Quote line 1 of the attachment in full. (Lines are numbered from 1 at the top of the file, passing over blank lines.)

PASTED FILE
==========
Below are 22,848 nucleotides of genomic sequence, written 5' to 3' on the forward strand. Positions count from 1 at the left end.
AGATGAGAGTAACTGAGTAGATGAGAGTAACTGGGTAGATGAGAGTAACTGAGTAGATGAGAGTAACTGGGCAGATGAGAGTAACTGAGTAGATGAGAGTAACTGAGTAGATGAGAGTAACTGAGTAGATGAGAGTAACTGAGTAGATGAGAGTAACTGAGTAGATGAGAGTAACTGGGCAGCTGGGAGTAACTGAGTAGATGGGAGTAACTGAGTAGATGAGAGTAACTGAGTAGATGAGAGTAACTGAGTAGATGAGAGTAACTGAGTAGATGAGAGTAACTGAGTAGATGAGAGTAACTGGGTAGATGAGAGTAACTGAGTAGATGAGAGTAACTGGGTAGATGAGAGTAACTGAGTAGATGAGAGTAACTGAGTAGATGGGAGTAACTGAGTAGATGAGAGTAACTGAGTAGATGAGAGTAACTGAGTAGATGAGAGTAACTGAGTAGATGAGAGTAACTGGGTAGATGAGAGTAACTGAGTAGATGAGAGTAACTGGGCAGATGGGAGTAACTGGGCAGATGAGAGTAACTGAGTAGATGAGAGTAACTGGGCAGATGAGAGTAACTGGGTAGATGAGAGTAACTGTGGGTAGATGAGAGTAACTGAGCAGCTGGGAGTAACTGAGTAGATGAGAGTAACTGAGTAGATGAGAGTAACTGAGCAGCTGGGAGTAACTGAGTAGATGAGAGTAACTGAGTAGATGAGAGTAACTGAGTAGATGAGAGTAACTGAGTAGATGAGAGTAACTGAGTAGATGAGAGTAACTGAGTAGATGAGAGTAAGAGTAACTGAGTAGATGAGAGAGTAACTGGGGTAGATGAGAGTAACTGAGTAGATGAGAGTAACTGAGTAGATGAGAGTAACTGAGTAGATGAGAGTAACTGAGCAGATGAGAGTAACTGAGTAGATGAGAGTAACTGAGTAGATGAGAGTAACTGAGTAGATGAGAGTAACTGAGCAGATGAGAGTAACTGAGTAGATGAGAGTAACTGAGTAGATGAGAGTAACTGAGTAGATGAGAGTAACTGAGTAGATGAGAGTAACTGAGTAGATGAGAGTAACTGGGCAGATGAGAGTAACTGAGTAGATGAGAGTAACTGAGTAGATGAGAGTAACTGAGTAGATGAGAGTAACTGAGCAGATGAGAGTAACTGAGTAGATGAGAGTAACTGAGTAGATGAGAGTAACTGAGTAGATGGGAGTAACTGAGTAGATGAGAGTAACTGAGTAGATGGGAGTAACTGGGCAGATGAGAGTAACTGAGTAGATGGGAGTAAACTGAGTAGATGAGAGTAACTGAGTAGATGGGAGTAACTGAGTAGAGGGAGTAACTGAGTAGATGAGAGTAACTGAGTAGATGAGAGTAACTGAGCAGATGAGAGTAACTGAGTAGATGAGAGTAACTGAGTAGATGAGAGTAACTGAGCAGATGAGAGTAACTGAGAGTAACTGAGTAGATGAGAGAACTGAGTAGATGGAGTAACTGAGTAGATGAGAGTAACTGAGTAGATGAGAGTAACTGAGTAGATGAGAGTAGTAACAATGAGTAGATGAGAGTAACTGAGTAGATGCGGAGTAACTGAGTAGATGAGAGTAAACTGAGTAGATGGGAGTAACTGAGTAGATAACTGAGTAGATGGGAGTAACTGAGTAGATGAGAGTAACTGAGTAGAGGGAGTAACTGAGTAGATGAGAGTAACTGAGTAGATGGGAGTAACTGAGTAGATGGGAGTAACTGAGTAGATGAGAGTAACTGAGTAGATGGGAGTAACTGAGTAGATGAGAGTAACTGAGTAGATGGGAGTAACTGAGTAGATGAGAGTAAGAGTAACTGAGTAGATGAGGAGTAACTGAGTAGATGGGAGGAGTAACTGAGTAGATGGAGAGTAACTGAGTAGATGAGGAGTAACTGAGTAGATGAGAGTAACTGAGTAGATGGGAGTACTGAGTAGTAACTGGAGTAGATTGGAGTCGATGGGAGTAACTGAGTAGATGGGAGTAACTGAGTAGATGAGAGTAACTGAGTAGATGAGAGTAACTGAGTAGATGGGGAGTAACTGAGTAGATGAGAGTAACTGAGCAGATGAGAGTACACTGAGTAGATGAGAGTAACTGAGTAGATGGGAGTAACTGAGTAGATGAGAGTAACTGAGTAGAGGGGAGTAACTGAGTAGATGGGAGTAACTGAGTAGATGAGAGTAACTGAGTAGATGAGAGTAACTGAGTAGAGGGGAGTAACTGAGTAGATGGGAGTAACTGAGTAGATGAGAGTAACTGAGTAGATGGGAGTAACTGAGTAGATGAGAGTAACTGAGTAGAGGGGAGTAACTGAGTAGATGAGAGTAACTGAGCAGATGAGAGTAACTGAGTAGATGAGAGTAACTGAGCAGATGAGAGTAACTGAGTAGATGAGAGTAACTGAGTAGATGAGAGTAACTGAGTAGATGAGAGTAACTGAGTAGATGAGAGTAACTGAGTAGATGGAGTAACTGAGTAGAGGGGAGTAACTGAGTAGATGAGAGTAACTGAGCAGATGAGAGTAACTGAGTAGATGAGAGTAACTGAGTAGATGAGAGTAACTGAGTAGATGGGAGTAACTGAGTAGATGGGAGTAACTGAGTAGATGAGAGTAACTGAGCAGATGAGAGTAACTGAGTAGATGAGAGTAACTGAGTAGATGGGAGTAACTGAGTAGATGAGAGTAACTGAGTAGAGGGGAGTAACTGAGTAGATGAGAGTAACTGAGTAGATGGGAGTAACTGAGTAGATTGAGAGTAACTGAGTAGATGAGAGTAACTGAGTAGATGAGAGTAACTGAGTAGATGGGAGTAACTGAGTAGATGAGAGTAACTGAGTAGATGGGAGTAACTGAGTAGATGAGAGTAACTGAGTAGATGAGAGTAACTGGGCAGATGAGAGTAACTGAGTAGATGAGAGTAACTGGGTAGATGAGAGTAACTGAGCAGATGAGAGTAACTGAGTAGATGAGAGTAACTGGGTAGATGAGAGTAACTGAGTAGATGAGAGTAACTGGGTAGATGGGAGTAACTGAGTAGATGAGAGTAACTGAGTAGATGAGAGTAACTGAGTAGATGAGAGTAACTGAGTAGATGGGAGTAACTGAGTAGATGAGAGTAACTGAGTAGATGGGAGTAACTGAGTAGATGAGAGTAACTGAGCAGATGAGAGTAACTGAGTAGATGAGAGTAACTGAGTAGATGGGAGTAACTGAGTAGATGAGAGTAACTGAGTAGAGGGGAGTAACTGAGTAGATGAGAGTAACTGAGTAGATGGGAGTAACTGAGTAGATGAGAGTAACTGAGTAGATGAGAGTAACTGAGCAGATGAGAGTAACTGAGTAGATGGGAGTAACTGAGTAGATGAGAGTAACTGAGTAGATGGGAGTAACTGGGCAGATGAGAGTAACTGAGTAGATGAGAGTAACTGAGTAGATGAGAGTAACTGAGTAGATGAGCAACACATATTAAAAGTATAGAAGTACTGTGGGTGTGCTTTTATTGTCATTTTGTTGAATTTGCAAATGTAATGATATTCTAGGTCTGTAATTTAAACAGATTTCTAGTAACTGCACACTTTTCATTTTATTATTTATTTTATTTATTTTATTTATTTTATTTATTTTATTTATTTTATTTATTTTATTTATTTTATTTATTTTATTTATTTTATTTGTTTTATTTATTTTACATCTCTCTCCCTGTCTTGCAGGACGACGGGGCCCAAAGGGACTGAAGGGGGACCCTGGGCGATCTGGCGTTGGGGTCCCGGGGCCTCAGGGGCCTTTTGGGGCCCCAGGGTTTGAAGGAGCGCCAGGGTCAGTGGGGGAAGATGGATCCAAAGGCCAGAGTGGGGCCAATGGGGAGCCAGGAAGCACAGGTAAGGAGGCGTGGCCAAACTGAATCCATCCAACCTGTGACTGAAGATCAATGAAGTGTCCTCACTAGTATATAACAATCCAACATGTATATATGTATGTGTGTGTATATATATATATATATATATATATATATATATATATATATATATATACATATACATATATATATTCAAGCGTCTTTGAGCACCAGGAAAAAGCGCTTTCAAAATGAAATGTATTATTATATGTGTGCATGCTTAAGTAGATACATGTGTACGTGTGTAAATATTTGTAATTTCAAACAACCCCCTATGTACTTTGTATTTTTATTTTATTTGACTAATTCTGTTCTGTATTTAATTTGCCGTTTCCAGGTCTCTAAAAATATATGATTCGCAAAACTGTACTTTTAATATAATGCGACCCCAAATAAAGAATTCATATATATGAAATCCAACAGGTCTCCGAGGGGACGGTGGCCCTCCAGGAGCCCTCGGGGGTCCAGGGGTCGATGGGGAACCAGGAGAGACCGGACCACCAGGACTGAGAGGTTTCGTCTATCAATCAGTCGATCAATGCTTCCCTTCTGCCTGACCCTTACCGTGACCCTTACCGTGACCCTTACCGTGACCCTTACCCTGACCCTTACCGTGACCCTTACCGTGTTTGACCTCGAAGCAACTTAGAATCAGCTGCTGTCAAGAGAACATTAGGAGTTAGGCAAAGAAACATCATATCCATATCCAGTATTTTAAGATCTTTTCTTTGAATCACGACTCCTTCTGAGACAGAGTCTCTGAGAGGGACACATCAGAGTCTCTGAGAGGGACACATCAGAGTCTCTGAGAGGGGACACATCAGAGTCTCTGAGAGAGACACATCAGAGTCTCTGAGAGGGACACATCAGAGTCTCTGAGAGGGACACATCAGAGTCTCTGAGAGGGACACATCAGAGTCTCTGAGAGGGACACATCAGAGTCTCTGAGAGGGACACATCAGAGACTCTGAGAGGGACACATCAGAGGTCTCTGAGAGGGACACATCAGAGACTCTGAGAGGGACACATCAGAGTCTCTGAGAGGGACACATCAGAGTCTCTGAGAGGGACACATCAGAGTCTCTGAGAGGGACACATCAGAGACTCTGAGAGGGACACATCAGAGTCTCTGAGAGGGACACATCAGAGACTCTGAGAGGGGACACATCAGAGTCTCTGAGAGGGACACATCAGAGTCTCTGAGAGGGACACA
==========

Below are 22,848 nucleotides of genomic sequence, written 5' to 3' on the forward strand. Positions count from 1 at the left end.